Thursday, May 31, 2007


I learned today that the Elliott Smith record is inspired by a book of essays of the same name by Soren Kierkegaard. Apparently, Kierkegaard set out the stages of existence and contrasts a life of aesthetic pursuit with one of ethical commitment. I came upon all of this information while doing internet searches related to Walker Percy's The Moviegoer, which is one of my favorite novels. Percy created his narrative after reading Either/Or and the passage from empty pursuit to commitment is a compelling framework for his story (and that of many others to which I am drawn, including High Fidelity and Sideways).

Why was I Googling The Moviegoer? Because I am having a particularly empty day, wasted morning, wandering my neighborhood, ending at a cafe where I sit and surf while another draft of my article is due to my bosses at work. This follows a phone conversation last night with one of my best friends (with whom I share a general career trajectory) during which we discussed (1) his recent triumphant speech to an audience of public interest lawyers and his stunned mother, (2) his upcoming sabbatical leave, the second in three years, (3) his litigation on behalf of a detainee at Guantanamo, and (4) my recent withdrawal from a conference in Berlin in July on the advice of the aforementioned bosses. He is a good man and a good friend, as close as a brother to me in many respects, but I can't help but be depressed after we speak on the phone. So I awoke in a hole and I stay bored and listless, unable to engage with the work that I must do. I think of alternate careers and (laughably) curse my own freedom to write at a cafe.

Plane tickets and hotel reservations for Berlin are cancelled. I withdraw from the panels on which I was to speak. After (1) being one of three people in a group of twenty at a conference not to be selected for publication in a book two years ago, (2) being passed over for consideration for a higher position in my workplace, (3) watching friends with my qualifications make more money and acquire greater purpose and focus as they age, and (4) having close friends be surprised when I am selected for some honor, such as a speaking role in a graduation ceremony, I wonder when the indignities will cease. My aspiration for a life of ethical commitment remains out of my grasp because of the life preferences of my partner and the simultaneously purpose-killing structurelessness and imprisonment of my work as currently constructed. Others tell me how good I have it and to remain in pursuit of their goals. I want to not wake up in the morning.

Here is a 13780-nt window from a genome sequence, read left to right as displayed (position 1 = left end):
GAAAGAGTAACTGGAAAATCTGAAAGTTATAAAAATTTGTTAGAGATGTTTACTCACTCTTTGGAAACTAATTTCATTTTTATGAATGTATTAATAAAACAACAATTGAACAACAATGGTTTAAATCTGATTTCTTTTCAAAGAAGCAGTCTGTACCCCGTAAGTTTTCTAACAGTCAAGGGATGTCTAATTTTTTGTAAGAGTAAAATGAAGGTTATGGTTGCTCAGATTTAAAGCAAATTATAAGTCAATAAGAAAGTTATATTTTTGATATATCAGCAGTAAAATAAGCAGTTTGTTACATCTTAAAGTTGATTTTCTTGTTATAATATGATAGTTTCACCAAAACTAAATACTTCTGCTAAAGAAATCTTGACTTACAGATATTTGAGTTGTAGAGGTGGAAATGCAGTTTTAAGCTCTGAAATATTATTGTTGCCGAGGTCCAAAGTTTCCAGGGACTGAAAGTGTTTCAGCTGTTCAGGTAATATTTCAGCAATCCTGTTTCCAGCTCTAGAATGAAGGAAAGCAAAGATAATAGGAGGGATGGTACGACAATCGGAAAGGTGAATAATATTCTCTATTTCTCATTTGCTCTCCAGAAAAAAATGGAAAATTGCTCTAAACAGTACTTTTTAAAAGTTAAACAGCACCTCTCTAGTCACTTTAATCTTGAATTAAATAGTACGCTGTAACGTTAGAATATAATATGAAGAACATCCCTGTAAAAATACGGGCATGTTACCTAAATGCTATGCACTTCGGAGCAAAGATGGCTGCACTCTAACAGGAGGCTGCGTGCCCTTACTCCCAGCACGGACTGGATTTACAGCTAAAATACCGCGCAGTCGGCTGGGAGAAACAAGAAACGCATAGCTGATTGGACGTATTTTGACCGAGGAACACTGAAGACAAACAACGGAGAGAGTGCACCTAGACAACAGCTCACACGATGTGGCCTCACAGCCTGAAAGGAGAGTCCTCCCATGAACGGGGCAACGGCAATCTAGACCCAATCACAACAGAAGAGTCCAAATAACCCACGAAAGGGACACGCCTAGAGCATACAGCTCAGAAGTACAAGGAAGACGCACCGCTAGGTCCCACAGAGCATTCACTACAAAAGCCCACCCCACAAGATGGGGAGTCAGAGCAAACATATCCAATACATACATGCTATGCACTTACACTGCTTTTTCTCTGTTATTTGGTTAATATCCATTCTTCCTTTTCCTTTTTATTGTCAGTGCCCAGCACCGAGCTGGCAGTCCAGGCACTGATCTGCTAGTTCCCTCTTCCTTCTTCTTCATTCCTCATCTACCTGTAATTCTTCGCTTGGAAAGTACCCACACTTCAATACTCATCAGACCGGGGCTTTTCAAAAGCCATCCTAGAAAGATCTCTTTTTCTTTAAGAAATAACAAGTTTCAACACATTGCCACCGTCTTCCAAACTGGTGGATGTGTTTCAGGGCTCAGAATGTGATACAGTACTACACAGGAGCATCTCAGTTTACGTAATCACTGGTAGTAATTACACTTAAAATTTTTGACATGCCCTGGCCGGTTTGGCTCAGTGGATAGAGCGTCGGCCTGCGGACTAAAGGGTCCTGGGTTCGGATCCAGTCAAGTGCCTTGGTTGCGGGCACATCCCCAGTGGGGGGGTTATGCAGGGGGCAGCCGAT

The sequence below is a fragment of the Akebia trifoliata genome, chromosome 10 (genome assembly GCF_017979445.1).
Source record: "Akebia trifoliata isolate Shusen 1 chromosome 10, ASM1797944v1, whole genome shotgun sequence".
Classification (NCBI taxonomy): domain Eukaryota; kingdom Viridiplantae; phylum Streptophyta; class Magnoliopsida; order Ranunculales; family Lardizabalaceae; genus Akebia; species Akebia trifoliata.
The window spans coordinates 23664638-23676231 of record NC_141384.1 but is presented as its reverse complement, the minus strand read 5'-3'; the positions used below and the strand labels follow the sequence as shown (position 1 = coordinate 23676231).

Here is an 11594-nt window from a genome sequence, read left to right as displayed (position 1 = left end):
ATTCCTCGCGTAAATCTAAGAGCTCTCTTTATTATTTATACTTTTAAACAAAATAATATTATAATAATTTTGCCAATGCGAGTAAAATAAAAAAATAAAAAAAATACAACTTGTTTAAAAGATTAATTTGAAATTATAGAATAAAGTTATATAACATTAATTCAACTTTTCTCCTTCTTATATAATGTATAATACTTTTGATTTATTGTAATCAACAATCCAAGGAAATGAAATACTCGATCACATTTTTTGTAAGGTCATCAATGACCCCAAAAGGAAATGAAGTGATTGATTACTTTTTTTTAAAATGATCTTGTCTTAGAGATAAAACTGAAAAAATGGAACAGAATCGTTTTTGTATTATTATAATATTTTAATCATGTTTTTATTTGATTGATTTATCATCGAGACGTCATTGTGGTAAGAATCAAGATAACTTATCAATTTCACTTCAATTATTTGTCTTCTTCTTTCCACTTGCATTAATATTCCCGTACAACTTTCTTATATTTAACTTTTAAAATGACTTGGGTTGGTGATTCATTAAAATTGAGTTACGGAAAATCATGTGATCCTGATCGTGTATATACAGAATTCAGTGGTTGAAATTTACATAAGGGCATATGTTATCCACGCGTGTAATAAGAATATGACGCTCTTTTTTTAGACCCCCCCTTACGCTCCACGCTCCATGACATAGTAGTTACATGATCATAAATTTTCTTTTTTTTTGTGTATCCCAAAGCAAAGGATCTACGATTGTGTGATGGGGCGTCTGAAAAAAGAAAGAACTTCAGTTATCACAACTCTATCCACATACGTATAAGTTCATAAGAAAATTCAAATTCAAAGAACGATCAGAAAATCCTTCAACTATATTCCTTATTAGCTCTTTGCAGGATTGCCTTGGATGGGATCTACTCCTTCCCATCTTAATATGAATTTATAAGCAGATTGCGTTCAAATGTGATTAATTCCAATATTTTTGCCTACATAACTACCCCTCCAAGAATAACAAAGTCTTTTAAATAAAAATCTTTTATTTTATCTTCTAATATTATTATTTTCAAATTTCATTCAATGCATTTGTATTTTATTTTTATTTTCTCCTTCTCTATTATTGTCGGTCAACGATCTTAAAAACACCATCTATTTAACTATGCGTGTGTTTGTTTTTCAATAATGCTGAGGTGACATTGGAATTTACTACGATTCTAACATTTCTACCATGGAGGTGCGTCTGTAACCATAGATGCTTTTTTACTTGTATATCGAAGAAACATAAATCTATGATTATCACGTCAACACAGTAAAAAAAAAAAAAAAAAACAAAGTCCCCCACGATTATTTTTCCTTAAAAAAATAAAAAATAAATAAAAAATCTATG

Body of War

Powerful trailer for a new documentary called Body of War, with songs by Eddie Vedder. A live performance of the song No More is here, but the images from the movie in the trailer are much more affecting than seeing Eddie on stage.

Monday, May 28, 2007

Fantasy - Across the Universe

What is fantasy? Is it an illusion, an escape from the humdrum of everyday life? Or is it an experience more real than the material one lived amidst strife, struggle, and the adversity of the world. An experience so real that it impels us through the strife, struggle, and adversity.

Dylan wrote that the mythical images and visions in his head conjured up a world more real than the one he was living.

These are some of the questions that I think about upon reflecting upon Pan’s Labyrinth.